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  1. #1
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    Mar 2018
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    Question bottom wheel adjustment (Sherwood

    ok, so I think I have no choice but to try and "undo" what the previous owner of my bandsaw may have done when it comes to the blade tracking on the bottom wheel. Bought 3rd or maybe more hand, Sherwood 14" Deluxe TBB14 like https://www.timbecon.com.au/august-sale/all-other-august-specials/14in-deluxe-bandsaw. Today has been the first chance I've had to pull the bandsaw apart to any degree, and confirm what I was dreading, that with a half decent adjustment on the top wheel, the blade runs way off the front of the bottom wheel. The previous owner mentioned in passing that it took him a long time to get the bottom wheel aligned, so either he's caused what I see or his adjustment hasn't stuck !

    Today, with the gullet of the teeth tracking approximately in the centre of the top wheel as per Alex Snodgrass' technique, the blade is running so far forward on the bottom wheel that the teeth of the 9mm blade hang off by about 3mm - which I think is unacceptable (but happy to be corrected). One of the main reasons I think it's too far out is the bottom guide is *past* full extension and only just in a position to touch on light pressure on the teeth - which means it will go out of adjustment easily.

    Without pulling the whole thing apart, anyone got suggestions on where I should be looking for significant adjustments ? And before I sit and think this through (and probably guess wrong ), anyone want to give me the simple run through on adjustments to the top what that will do to the running line of the blade?

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  3. #2
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    Jul 2004
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    Adelaide
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    I had the idea that the bottom wheel was fixed in position, and the top wheel is adjusted to control tracking.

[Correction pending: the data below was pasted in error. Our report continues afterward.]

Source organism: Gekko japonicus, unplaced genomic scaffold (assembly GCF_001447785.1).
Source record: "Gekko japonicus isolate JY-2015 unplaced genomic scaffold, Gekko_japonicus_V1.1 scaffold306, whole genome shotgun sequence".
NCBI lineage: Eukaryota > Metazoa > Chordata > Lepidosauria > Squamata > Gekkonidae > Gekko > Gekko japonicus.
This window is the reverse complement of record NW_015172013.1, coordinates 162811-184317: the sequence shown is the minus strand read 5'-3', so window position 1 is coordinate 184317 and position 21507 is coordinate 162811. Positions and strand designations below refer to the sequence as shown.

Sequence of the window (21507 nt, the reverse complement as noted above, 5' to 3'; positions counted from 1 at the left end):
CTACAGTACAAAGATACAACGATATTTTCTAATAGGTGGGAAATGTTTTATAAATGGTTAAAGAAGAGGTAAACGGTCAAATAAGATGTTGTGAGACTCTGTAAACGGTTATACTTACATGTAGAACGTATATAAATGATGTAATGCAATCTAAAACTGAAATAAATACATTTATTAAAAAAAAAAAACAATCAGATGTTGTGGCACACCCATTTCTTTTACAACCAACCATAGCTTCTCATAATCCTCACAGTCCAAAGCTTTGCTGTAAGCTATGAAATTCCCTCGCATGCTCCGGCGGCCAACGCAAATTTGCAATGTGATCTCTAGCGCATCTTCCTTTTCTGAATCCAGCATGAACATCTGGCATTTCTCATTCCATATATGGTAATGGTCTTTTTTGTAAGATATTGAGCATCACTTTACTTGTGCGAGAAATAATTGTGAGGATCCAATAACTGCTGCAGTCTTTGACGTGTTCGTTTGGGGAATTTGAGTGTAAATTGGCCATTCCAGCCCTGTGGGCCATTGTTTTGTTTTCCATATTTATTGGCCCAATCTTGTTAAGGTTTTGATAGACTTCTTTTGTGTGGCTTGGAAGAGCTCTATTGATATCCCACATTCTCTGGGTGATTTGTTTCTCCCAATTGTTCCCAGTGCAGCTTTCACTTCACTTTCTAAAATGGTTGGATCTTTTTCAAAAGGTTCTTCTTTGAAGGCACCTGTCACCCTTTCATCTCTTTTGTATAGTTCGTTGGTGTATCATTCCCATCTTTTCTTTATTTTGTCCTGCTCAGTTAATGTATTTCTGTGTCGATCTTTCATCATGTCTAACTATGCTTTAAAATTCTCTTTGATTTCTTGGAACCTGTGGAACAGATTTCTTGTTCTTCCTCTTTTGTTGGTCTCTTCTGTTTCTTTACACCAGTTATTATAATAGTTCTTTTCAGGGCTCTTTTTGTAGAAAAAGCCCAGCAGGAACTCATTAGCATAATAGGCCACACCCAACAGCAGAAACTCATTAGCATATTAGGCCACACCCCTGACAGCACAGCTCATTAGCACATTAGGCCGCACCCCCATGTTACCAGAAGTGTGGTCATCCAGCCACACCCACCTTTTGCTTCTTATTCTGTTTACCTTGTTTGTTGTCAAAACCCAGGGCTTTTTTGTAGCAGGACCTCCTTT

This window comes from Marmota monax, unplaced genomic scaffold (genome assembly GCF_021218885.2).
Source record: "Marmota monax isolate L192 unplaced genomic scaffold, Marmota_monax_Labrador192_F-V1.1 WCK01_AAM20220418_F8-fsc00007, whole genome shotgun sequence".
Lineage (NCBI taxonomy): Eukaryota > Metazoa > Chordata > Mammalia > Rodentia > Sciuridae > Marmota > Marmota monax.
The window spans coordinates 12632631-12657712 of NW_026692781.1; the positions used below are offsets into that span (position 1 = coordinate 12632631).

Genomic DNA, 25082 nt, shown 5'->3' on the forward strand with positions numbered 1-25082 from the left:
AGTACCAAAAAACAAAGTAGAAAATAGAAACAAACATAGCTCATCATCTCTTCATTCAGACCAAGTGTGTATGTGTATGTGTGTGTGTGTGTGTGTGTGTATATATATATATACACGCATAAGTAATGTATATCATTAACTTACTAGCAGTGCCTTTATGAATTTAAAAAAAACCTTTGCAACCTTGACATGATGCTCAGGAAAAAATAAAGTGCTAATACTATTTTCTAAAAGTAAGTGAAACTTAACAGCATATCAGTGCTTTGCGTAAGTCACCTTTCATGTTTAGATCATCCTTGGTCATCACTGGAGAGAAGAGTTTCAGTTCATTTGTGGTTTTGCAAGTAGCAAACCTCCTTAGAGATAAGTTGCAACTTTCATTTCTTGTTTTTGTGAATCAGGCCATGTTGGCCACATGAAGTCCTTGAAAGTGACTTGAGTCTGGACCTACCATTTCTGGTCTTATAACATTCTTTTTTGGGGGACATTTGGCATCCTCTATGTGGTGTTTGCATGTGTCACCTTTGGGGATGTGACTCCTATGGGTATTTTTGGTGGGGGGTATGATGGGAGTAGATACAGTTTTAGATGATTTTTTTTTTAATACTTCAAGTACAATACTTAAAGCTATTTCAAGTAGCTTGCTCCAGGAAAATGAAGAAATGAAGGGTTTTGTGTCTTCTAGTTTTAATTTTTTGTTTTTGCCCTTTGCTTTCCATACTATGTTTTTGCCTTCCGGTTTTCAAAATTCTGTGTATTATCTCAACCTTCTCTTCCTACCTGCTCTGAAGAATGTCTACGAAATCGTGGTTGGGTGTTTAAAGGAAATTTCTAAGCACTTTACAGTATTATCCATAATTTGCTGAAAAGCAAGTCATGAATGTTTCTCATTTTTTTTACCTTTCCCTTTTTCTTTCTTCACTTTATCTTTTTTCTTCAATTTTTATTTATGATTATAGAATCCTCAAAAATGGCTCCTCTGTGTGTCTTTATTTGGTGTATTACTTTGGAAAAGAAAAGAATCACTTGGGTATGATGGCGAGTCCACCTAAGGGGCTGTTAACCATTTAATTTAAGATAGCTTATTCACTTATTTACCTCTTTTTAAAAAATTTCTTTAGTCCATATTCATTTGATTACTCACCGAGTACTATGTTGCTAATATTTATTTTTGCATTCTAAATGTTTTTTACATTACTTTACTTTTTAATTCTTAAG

But if the wheels are not co-planar that is another issue again.

    Regards
    Keith

  4. #3
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    Mar 2018
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    Sydney
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    it's not *easily* adjustable. It is however bolted with a triangular arrangement that you could shim the top or bottom of to adjust them further in/out of plane-ness. I'm sure the intent is that nobody screws with it, but yeah well, someone may have

  5. #4
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    Jun 2005
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    Helensburgh
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    If it tracks ok or can be adjusted to do so I wouldn't touch it unless the blade comes off during use. European band saws all run with the teeth off both wheels with no problems.
    CHRIS

  6. #5
    Join Date
    Aug 2008
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    Brisbane (Macleay Is)
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    Hi poundy
    A properly set up bandsaw should have the blade running roughly central on both wheels.
    When it is tracking like this the blade is perpindicular to the table ( put a square on the table up the back of the blade) and the blade should be vertical. This means that the upper guide also runs perpinduclar to the blade and you dont have keep adjusting the thrust bearing as you raize and lower the upper guide.

    May I suggest that you check that your wheels are close to coplainer. Ie put a strait edge vertically on the lower wheel( you may need to use two equal thickness blocks to clear the top of the botton cabinet. Then measure to see if the centre of the top wheel is the same distance from the straight edge as is the lower wheel. Then adjust the tilt of the top wheel to get it aligned with the lower wheel.
    When this is done move your straight edge right and left to see if the distance to the top wheel changes.
    This will tell you if your two wheels are aligned from left to right ie truly coplanar.
    Note that when the sawblade is reinstalled and tracked then the top wheel may not remain completely vertical as along with the camber on the top wheel this is how you get the sawblade to track on your wheels.
    If your wheels are out of allingment then there is usually two adjustments you can make. You can put shims behind the top or bottom wheel to bring the centres of the wheel to be in the same plane as the bottom wheel.
    If the bottom wheel is tilted vertically or horizontally then there is usually adjustment screws on the lower axle at the rear of the saw to adjust the tilt.

    I have a set of instructions that I found on ( I think ) the Laguna website that explains how to make that adjustment.
    I will dig it out later tonight and post for you
    Cheers
    Ron

  7. #6
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    Hi poundy
    Thanks for the like.

    Sorry my memory about the Adjustment Document was off. It was not Laguna but came from RIKON bandsaws.
    It was posted on the Highland woodworking web site

    See http://www.highlandwoodworking.com/l...ment_guide.pdf